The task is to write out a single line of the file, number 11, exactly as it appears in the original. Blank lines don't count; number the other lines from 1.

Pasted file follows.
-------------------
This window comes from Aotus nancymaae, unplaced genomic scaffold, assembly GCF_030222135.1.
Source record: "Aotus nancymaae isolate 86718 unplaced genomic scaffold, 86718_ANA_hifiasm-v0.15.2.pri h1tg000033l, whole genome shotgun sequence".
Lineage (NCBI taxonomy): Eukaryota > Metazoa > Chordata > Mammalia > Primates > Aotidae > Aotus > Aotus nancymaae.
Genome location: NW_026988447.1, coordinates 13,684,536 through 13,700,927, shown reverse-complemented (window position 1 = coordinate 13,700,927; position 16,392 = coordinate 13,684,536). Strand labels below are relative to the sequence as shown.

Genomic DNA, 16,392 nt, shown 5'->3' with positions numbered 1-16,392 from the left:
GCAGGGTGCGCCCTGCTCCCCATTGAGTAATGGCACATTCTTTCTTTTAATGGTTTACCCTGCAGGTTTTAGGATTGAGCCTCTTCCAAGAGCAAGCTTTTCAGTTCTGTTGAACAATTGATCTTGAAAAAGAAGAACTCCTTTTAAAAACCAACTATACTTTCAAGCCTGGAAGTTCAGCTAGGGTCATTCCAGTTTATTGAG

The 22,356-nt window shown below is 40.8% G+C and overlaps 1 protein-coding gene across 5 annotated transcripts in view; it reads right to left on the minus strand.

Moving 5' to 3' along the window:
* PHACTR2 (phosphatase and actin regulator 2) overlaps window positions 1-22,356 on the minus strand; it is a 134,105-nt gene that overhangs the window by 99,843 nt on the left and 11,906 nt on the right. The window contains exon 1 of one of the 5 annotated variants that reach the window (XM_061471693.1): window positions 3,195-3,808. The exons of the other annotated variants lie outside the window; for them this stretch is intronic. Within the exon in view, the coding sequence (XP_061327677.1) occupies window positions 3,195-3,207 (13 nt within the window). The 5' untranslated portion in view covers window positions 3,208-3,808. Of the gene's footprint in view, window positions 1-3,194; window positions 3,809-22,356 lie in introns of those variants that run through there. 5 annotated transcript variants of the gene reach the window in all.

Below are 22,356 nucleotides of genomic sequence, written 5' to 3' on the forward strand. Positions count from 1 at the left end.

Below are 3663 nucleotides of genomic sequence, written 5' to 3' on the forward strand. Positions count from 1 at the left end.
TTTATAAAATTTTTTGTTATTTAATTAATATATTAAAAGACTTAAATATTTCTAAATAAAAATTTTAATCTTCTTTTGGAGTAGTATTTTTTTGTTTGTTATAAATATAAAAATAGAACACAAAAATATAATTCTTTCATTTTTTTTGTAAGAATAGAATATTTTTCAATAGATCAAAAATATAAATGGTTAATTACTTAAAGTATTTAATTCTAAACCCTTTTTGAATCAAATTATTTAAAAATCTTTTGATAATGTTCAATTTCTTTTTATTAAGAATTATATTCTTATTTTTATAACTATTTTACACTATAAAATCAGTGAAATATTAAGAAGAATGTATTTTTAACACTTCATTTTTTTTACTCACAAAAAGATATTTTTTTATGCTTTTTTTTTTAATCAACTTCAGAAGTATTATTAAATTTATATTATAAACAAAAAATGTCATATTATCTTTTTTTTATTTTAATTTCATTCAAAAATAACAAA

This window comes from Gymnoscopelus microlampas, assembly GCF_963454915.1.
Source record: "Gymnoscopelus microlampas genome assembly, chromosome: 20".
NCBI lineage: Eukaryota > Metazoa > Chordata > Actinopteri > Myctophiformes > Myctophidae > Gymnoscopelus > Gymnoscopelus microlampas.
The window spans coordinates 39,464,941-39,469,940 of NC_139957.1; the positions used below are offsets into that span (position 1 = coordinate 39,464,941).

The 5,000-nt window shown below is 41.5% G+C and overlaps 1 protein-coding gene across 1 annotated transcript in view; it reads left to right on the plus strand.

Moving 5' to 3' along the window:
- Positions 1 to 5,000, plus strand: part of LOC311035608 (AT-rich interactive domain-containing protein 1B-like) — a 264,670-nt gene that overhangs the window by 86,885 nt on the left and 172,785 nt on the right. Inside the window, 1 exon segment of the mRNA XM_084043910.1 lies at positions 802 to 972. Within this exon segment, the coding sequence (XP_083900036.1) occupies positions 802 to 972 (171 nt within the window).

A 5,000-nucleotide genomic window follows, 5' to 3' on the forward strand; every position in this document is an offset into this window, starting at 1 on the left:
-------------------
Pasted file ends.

Below are 3663 nucleotides of genomic sequence, written 5' to 3' on the forward strand. Positions count from 1 at the left end.